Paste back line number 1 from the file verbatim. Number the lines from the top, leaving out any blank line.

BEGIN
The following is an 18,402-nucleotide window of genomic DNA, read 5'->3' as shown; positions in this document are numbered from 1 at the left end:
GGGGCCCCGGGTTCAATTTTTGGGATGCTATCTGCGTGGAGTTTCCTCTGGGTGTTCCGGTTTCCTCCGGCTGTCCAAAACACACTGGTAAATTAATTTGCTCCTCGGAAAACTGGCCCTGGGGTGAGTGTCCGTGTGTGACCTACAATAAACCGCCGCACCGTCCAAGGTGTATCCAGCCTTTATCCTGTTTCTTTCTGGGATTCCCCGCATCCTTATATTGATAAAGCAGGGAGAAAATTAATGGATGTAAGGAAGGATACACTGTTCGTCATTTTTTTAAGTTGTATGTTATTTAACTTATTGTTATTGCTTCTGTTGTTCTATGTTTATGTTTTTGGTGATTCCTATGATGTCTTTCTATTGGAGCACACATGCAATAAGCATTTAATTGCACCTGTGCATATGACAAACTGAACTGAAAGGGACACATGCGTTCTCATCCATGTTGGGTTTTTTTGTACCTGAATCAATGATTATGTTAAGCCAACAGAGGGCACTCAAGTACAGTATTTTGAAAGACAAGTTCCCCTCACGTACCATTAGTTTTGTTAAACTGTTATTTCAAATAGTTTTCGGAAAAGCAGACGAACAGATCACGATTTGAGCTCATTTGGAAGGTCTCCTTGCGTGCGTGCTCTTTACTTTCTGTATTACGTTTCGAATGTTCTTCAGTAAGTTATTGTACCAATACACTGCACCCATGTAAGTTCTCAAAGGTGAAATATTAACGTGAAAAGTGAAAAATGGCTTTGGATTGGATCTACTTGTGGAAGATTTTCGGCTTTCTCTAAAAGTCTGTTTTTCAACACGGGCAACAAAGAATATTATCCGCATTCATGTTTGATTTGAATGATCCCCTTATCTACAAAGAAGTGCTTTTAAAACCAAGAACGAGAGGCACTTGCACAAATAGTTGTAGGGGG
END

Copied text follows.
The following is an 18,402-nucleotide window of genomic DNA, read 5'->3' as shown; positions in this document are numbered from 1 at the left end: